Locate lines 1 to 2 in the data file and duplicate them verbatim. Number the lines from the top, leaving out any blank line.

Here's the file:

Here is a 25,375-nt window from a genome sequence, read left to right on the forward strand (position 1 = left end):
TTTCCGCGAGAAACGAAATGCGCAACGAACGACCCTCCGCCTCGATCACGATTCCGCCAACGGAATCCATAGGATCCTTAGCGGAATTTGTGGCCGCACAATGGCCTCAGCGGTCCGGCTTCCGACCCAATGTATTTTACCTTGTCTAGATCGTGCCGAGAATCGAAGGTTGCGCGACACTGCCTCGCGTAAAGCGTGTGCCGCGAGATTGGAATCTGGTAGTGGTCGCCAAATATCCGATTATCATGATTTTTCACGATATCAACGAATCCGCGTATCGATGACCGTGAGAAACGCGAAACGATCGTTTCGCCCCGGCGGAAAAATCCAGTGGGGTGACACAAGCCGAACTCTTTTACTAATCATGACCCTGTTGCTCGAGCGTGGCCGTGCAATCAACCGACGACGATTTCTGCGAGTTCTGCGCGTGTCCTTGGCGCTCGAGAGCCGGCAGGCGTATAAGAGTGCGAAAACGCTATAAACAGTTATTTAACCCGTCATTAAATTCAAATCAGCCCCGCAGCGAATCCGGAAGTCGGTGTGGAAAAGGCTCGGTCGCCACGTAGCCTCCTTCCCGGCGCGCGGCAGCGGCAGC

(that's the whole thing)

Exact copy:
Here is a 25,375-nt window from a genome sequence, read left to right on the forward strand (position 1 = left end):
TTTCCGCGAGAAACGAAATGCGCAACGAACGACCCTCCGCCTCGATCACGATTCCGCCAACGGAATCCATAGGATCCTTAGCGGAATTTGTGGCCGCACAATGGCCTCAGCGGTCCGGCTTCCGACCCAATGTATTTTACCTTGTCTAGATCGTGCCGAGAATCGAAGGTTGCGCGACACTGCCTCGCGTAAAGCGTGTGCCGCGAGATTGGAATCTGGTAGTGGTCGCCAAATATCCGATTATCATGATTTTTCACGATATCAACGAATCCGCGTATCGATGACCGTGAGAAACGCGAAACGATCGTTTCGCCCCGGCGGAAAAATCCAGTGGGGTGACACAAGCCGAACTCTTTTACTAATCATGACCCTGTTGCTCGAGCGTGGCCGTGCAATCAACCGACGACGATTTCTGCGAGTTCTGCGCGTGTCCTTGGCGCTCGAGAGCCGGCAGGCGTATAAGAGTGCGAAAACGCTATAAACAGTTATTTAACCCGTCATTAAATTCAAATCAGCCCCGCAGCGAATCCGGAAGTCGGTGTGGAAAAGGCTCGGTCGCCACGTAGCCTCCTTCCCGGCGCGCGGCAGCGGCAGC